Q: How to use IR remote?
A: You can enable the feature by using a settings option found in Settings -> System -> Raspberry Pi settings -> Infrared remote.
You can place a keymap for your remote as /boot/rc_keymap.txt to be automatically loaded on boot. See available keymaps for reference. You can use
ir-keytable -p all -t in rooted shell to figure out the keycodes for the remote you’re using.
Q: How to use RTC?
A: You can enable the feature by using a settings option found in Settings -> System -> Raspberry Pi settings -> Real time clock.
System time is automatically read and set from the RTC on boot once you’ve enabled the feature. You need to write the system time you want to use to the RTC in rooted shell:
hwclock -w -f /dev/rtc0
Q: How to use SSH?
A: You can start/stop the built-in SSH server by using a settings option found in Settings -> System -> Raspberry Pi settings -> SSH.
Android doesn’t have user accounts with passwords so key based authentication is used with SSH instead. Necessary keys are generated on the first boot and you need to pull the private key to your computer (or alternatively you can push your own previously generated keys to the device). See Settings -> About tablet -> IP address for your device’s IP address (192.168.0.100 is assumed here). Enable Android debugging & Rooted debugging under Settings -> System -> Developer options.
adb connect 192.168.0.100 adb root adb pull /data/ssh/ssh_host_ed25519_key my_private_key
chmod 600 my_private_key ssh -i my_private_key email@example.com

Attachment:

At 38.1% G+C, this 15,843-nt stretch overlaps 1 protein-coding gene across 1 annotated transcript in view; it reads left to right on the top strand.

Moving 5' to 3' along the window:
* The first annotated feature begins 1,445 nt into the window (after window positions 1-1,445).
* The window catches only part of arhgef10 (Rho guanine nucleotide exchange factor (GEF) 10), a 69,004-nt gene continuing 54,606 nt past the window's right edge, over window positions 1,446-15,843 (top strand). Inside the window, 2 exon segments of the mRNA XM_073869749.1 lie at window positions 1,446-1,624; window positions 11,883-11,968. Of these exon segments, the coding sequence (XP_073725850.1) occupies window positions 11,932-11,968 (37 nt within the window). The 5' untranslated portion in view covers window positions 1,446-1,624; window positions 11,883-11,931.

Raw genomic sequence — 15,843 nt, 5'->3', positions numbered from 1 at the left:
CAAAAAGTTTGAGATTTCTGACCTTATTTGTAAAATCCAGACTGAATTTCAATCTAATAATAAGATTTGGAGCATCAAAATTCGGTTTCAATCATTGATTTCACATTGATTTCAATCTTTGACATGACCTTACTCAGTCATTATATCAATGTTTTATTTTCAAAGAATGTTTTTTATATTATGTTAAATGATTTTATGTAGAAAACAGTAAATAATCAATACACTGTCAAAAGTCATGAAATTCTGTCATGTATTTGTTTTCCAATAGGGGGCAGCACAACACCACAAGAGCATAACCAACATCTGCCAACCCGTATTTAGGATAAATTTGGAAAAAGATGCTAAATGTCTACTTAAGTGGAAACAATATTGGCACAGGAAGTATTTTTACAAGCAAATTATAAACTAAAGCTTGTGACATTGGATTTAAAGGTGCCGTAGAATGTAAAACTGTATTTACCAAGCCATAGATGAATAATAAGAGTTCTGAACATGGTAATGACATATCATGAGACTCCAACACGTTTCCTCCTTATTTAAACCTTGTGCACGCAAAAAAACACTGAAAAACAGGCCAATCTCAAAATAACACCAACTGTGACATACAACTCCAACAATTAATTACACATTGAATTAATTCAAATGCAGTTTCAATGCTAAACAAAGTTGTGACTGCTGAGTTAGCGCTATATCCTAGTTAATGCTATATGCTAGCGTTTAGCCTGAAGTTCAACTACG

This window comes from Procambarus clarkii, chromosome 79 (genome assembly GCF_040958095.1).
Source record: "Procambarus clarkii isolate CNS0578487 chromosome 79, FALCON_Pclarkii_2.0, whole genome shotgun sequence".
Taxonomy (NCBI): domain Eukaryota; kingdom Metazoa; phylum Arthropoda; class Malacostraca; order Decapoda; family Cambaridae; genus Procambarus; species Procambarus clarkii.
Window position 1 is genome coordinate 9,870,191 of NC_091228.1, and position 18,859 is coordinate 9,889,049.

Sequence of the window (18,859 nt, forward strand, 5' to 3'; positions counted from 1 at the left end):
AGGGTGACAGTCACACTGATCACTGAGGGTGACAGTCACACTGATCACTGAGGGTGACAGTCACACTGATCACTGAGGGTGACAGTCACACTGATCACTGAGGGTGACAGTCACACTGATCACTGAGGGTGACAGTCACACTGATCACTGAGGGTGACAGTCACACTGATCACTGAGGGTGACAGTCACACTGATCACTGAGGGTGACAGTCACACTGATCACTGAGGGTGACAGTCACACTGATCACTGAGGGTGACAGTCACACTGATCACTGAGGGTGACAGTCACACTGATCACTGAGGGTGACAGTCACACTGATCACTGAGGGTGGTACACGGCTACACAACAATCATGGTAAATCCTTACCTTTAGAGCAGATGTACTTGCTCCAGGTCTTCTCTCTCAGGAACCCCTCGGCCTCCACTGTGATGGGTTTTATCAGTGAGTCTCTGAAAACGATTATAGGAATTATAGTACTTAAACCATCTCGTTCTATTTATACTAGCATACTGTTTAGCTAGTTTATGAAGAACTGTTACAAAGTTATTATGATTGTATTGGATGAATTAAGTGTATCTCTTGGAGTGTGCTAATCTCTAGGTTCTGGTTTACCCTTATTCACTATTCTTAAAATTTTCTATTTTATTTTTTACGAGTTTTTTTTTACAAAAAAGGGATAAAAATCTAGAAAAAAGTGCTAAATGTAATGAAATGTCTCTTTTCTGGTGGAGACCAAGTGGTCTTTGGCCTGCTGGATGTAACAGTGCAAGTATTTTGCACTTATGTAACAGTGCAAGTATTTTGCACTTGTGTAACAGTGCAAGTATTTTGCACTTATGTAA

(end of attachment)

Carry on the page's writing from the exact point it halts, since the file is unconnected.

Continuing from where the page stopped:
It’s recommended to disable adb after this.
Q: How to boot from USB device?
- Install EEPROM that supports booting from USB
- Write image to your USB device as above
- Mount the USB device on your computer and make following changes to /boot/config.txt under ‘Boot device’ section:
- Plug in the USB device to your Raspberry Pi, remove any sdcard, and boot
Q: How to boot to TWRP recovery?
A: You can boot to TWRP by selecting recovery option in Android power menu after enabling advanced restart options.
If mouse cursor doesn’t appear, try replugging your mouse.
Q: How to boot out of TWRP recovery?
A: You can boot out of recovery by simply selecting reboot to system option in TWRP.
Q: My device keeps booting into TWRP recovery. What should I do?
A: If you have GPIO21 connected to ground (or if you have something drawing power from it) your device will always boot to TWRP recovery (see FAQ section about DIY power button). If you have a hardware failure on GPIO21 you can edit /boot/config.txt to remove the GPIO21 related logic (see ‘Ramdisk’ and ‘Graphics acceleration’ sections).
Q: How to install Magisk?
- Download lineage-19.1-rpi-magisk-v25.2.zip and save it to your device’s internal storage or use an external USB drive
- Download Magisk-v25.2.apk
- Boot to TWRP recovery (see FAQ)
- Install lineage-19.1-rpi-magisk-v25.2.zip from your selected storage
- Boot out of recovery (see FAQ)
- Install Magisk-v25.2.apk using Android’s built-in file manager/
Q: How to install Google apps?
- Download MindTheGapps-12.1.0-arm64-xxxxxxxx_xxxxxx.zip and save it to your device’s internal storage or use an external USB drive
- Boot to TWRP recovery (see FAQ)